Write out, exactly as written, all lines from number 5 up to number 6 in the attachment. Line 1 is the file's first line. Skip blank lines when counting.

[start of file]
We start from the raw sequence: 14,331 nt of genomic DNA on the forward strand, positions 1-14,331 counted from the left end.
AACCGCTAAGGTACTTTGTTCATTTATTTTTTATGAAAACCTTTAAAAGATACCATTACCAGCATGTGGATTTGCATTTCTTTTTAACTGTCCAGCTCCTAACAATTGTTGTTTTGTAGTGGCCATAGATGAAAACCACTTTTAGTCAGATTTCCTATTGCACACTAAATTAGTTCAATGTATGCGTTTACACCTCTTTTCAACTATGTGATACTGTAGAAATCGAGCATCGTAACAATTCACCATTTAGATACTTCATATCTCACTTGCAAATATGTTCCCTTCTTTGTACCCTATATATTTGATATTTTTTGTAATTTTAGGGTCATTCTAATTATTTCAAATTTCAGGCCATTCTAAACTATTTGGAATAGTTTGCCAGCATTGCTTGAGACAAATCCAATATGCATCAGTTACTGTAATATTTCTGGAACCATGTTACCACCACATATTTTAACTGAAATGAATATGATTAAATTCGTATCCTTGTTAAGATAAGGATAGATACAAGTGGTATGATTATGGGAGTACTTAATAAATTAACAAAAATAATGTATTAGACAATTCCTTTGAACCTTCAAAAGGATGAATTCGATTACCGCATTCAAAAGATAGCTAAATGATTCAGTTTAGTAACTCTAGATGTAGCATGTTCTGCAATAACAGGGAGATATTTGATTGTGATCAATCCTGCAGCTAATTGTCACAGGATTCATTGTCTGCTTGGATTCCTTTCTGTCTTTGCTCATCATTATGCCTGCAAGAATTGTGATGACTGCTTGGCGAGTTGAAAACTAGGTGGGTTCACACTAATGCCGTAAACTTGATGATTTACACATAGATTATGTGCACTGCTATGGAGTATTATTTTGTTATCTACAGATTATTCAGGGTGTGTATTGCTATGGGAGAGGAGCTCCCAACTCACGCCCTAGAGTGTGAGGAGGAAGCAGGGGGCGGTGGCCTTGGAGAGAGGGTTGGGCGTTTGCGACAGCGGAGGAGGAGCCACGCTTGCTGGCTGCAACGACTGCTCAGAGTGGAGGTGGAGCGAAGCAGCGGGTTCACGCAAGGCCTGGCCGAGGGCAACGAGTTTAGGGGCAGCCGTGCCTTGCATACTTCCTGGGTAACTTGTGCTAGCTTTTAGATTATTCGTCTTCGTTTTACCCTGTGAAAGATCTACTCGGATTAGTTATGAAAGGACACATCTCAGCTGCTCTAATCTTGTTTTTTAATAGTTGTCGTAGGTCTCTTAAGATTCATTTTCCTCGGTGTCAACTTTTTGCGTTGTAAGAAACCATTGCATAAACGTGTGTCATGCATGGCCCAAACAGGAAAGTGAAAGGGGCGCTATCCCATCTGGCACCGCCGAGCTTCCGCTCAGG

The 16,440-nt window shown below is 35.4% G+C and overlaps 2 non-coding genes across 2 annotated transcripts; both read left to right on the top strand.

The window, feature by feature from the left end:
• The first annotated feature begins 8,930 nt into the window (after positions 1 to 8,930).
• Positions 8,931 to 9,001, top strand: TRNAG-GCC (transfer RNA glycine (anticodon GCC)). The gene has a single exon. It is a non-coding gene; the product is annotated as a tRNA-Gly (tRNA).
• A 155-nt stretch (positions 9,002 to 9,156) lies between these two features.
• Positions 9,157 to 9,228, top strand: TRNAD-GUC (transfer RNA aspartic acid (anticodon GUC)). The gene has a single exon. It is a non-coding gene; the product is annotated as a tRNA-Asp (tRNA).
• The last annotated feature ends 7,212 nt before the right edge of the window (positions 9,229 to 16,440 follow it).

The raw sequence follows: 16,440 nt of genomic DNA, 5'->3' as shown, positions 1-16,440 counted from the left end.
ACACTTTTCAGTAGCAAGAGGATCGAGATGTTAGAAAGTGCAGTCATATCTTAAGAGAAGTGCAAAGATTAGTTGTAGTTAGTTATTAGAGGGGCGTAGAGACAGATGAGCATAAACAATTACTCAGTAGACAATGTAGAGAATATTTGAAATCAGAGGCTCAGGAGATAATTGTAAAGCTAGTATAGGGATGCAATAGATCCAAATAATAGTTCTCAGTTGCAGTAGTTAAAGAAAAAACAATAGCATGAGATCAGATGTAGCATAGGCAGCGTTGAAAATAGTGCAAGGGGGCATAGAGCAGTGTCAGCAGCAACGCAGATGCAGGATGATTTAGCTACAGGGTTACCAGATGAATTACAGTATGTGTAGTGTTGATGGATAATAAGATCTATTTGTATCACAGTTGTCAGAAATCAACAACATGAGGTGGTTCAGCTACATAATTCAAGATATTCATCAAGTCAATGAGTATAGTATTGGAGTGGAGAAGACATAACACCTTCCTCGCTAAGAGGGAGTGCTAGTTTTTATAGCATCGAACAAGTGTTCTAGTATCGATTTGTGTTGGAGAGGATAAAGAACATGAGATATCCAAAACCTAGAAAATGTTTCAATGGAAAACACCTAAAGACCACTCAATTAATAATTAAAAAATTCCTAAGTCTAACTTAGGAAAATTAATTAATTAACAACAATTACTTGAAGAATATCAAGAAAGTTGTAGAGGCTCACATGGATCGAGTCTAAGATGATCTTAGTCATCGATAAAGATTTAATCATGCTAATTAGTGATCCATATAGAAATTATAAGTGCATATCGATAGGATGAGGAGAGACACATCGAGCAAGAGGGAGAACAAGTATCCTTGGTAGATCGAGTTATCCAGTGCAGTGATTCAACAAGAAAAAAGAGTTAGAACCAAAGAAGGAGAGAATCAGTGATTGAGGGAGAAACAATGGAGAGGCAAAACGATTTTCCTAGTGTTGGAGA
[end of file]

• The first annotated feature begins 8,930 nt into the window (after positions 1 to 8,930).
• Positions 8,931 to 9,001, top strand: TRNAG-GCC (transfer RNA glycine (anticodon GCC)). The gene has a single exon. It is a non-coding gene; the product is annotated as a tRNA-Gly (tRNA).